Usually, the value of is selected based on a holdout set or using the cross-validation procedure Friedman et al. (2001). However, for that we need labeled data. Since broken sensors are not frequent events, even such a significant amount of data like we have does not contain enough examples of anomalies. Moreover, labeling is a tedious task. Therefore, we propose to use artificially generated anomalies to select the threshold. We group all anomalies into three different categories:
To find threshold , we select a subset of data, add these artificial anomalies, and find the value of , which provides the optimal score:
where recall is the fraction of correctly identified anomalies, while precision is the fraction of anomalies we are able to find.
4.1 Forecasting Correction
This section discusses the experimental results of road condition forecasting based on a combination of the METRo model and gradient boosting residual correction.
We collected data for seven years from 2012 till 2019 from 120 RWIS, located in different regions of Russia. This data was split into two parts. We fit the model based on data for the period 2012 – 2017 years. We also split data based on different RWIS locations. So, in the end, we have the test data from a later period of time, and from RWIS that were not used while building a model. We measured the Mean Average Error between the predicted value and the real one.
We compare our results with and without additional residual corrections. Example of prediction are presented in Fig. 4. Table 1 demonstrates that additional machine learning post-processing allows for increasing the accuracy of the final forecast.
|Value||Model||1 hour||2 hours||3 hours|
|Air Temperature °C||METRo with anomalies||0.69||1.01||1.25|
|METRo + Correction||0.53||0.78||0.93|
|Road Temperature °C||METRo with anomalies||0.93||1.69||2.8|
|METRo + Correction||0.48||0.89||1.28|
|Underground Temperature °C||METRo with anomalies||1.45||1.7||1.94|
|METRo + Correction||1.16||1.48||1.79|
4.2 Anomaly Detection
This section discusses experimental results of predicting broken sensors of RWIS. Let us consider experimental settings, metrics and final accuracy indicators.
We select 59 RWIS stations from various regions of the Russian Federation. We use data from 50 stations for training models and data from 9 stations for testing the quality of the resulting model. The training set was split into two parts. Data from 35 RWIS was used to build a model; data from another 15 RWIS was used to tune threshold value based on artificially generated anomalies.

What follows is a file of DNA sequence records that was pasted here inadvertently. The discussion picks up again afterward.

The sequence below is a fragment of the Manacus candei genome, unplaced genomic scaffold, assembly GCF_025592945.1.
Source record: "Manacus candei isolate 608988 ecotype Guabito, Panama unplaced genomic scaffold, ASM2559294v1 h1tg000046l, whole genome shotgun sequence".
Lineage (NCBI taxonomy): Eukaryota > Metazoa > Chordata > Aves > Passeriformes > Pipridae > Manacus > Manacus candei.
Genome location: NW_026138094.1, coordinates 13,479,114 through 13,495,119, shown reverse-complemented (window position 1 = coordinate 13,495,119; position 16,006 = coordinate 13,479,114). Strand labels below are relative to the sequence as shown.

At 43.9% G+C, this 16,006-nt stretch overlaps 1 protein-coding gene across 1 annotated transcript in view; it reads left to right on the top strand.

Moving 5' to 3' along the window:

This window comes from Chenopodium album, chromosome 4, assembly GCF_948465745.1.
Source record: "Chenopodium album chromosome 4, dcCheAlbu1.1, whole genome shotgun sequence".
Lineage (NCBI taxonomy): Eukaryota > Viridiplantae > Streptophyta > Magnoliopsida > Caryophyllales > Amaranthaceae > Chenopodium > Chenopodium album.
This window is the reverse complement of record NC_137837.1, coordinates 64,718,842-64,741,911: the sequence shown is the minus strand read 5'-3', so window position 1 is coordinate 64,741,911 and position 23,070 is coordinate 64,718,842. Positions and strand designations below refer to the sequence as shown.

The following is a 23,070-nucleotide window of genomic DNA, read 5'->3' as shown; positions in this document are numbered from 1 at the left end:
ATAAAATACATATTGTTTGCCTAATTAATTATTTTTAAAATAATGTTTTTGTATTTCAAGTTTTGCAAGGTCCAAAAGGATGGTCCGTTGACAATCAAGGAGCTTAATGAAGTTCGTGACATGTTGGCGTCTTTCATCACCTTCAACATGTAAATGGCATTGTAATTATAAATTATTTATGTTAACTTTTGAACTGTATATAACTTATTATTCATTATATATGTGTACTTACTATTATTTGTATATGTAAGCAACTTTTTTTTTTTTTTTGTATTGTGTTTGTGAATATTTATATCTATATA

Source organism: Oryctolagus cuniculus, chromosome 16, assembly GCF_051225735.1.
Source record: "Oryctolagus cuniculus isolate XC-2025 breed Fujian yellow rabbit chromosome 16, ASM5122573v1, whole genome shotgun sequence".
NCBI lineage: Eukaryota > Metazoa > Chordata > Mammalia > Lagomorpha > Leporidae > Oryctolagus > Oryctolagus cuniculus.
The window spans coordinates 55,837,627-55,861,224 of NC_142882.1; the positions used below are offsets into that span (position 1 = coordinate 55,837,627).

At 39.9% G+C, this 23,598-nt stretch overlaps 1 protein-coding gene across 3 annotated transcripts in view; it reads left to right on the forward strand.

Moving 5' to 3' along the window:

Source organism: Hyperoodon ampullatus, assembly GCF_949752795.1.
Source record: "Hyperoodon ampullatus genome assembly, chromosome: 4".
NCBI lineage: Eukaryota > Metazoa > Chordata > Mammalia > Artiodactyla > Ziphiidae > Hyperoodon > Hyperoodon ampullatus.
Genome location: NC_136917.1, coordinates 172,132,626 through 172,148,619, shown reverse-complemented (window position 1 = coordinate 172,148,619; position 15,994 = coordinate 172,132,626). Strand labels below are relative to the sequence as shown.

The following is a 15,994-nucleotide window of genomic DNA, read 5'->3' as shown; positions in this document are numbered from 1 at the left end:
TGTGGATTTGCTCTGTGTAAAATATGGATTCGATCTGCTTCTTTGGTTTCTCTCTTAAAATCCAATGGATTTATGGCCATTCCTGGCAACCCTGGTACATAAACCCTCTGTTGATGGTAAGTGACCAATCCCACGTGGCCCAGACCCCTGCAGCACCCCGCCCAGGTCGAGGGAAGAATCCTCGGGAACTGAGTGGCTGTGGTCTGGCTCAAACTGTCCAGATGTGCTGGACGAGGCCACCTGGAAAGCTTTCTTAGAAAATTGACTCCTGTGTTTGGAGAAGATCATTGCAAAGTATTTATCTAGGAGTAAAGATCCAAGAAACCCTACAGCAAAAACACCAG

We labeled data (normal/anomaly) from the 9 test stations manually. Final results were evaluated by using score.
We compare our approach with other anomaly detection techniques like Elliptic Envelope Butler et al. (1993), Isolation Forrest Liu et al. (2008), OneClassSVM with Gaussian kernel Schölkopf et al. (2000). We also test different regression algorithms to construct approximation
beside gradient boosting over regression trees, specifically ridge regressionMarquardt and Snee (1975)
and multi-layer perceptronMurtagh (1991). Results of the comparison are presented in Table 2. We can see that the proposed approach based on gradient boosting outperforms all other algorithms in terms of the score, see formula 2. Table 1 demonstrates that if before making predictions with METRo model we remove anomalous data, we can significantly improve forecasting accuracy. Note that when detecting anomalies we did not use METRo model for estimating in formula 1.
Initially, company MinMax94111https://mm94.ru has already installed a system for road condition forecasting, which consists of the METRo module and decision-making module connected to the MongoDB. We developed a system that could be easily added to this existed infrastructure.
To do this, we developed two web services based on python library Flask and put them into a docker container. They communicate with the outer world by HTTP requests.
The dataflow is presented in Fig. 5. So the whole work process can be descrived as follows: data from RWIS goes into the database, then the data is sent to the Anomaly Detection Module. The module generates labels (normal/anomaly) for each observation. If there are many anomalies, we don’t use information from these sensors before they would be checked and fixed. Information about which observations are anomalous is saved in the database.
If the data is normal we send it to the METRo module, which builds predictions. The results are sent to the Residuals Correction module. Results of this module are sent back to the database, and finally, they are passed into the decision-making module, which decides if the road needs maintenance or not.
Models for Anomaly Detection and Residuals Corrections are constructed in advance. We collect historical data in CSV format, as described in section 4. Then we use the lightgbm library Ke et al. (2017) to build these predictive models. The whole process takes around 30 minutes on a desktop computer with the Intel Core i7 processor and 32Gb RAM.